Not to just presume that all policies have changed and money will flow, (I mean) actually going out and promoting Zimbabwe.

Improving the Zimbabwe brand can be done through embassies, trade missions, ministerial visits in both directions and generally getting out there to sell the story.

Successes

We have built relations in a whole range of ways. We have a large water and sanitation programme, which is finishing up in a few years but has touched thousands of Zimbabweans both in cities, small towns and regional towns.

We have supported civil society here, which we consider important for a vibrant democracy; where they can — among other things — help hold Government to account and help people.

We also had a small grant scheme, which has enabled us to fund community projects that are much smaller but targeted often in rural areas.

So, we made a difference in people’s lives.

The other aspect of what we would like to have done is to give Zimbabweans an understanding of Australia, and we do that through public diplomacy.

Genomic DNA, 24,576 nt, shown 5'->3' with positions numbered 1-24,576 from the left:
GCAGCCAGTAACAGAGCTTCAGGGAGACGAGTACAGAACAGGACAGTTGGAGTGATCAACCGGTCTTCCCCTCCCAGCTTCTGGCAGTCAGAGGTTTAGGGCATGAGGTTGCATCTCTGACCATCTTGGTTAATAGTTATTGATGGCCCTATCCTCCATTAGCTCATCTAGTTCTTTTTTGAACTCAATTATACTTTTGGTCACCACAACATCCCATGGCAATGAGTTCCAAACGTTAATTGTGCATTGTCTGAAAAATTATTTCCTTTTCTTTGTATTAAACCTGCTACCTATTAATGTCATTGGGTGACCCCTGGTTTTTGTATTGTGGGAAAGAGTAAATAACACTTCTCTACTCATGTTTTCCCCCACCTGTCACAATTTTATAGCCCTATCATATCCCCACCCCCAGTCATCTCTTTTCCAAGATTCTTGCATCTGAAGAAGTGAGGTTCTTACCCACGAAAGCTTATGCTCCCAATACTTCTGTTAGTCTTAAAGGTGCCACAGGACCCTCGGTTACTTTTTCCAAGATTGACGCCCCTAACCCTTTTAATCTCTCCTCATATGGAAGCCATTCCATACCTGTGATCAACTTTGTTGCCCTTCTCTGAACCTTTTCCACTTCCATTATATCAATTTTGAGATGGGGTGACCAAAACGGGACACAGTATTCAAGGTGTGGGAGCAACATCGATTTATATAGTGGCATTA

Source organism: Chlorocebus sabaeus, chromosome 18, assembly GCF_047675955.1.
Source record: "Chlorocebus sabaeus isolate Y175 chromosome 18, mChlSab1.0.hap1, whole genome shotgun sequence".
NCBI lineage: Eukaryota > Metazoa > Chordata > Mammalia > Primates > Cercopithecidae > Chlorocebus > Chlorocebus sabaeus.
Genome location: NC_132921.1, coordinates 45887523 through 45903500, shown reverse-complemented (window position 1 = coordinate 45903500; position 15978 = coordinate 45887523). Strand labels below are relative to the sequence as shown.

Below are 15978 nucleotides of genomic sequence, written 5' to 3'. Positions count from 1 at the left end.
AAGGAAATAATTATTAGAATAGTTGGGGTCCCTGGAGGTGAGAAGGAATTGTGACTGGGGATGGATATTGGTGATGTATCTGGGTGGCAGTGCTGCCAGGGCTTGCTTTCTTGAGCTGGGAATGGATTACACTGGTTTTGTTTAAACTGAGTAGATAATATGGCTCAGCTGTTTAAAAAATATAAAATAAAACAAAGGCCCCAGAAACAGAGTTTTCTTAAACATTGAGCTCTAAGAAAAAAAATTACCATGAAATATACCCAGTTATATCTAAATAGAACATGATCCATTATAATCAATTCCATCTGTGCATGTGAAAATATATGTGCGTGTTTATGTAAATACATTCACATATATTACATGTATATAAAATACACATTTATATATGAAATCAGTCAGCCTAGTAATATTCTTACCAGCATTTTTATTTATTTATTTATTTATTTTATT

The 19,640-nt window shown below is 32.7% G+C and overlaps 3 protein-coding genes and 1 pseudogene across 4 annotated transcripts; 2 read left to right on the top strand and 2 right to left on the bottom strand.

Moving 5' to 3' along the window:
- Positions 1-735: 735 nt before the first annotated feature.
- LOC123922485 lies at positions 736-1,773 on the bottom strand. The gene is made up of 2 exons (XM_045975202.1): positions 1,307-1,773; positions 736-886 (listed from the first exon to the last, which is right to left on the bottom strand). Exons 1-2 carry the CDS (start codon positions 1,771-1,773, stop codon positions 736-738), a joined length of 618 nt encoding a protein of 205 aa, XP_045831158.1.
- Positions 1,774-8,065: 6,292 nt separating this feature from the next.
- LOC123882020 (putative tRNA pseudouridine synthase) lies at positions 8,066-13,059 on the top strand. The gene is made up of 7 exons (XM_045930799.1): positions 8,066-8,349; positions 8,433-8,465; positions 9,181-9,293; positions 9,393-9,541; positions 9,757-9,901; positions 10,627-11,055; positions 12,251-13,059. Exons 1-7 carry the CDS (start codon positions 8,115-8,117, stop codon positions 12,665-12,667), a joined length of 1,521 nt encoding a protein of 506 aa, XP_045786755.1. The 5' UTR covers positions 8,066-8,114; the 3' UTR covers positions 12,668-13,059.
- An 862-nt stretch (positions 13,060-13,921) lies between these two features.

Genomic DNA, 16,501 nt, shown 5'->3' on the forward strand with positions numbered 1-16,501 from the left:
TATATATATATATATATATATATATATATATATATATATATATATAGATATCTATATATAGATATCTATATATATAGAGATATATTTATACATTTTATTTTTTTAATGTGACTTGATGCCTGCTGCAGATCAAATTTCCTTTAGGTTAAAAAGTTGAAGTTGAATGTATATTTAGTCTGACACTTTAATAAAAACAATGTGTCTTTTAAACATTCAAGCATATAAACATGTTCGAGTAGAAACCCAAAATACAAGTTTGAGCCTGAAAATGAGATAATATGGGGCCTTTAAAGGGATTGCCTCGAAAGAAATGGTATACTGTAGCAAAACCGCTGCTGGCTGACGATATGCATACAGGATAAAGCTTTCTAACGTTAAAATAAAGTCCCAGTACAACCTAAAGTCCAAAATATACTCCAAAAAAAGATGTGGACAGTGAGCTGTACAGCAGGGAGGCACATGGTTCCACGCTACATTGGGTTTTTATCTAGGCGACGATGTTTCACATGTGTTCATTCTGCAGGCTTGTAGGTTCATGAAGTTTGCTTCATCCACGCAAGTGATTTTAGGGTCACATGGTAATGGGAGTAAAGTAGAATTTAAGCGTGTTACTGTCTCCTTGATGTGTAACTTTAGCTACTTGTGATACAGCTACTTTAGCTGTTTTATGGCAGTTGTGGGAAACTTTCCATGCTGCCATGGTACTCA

To do that, we are going to launch our Facebook page next year to further our reach through social media and give Zimbabweans a better understanding of how Australia operates.

Another terrific part of our engagement has been developing our alumni associations because there are many Zimbabweans studying in Australia at university level.

They are young, vibrant people who have much to contribute to this country and can really support our bilateral partnership.

In addition, we have supported the Zimbabwe-Australia Business Council, which is based here and there is also an equivalent based in Sydney.

We are looking at ways of enhancing those relations.

Government-to-government relations can do so much, but business linkages and people-to-people linkages can give a lot of depth.

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  • Masaisai

    Sounds very patronizing. She skips why Australia supported sanctions against Zimbabwe when she had nothing to do with the disagreement between Zimbabwe and Britain. Madam McCourt also skirts around how her government treats Australians of Aboriginal descent in her own country, opting to emphasize on upholding human rights and holding free and fair elections in this country as if she did not witness them in 2013. By the way Australia built a public toilet in Norton’s Maridale township. Ms Ambassador please take our deepest appreciation to the people of Australia and your government for such a massive gesture!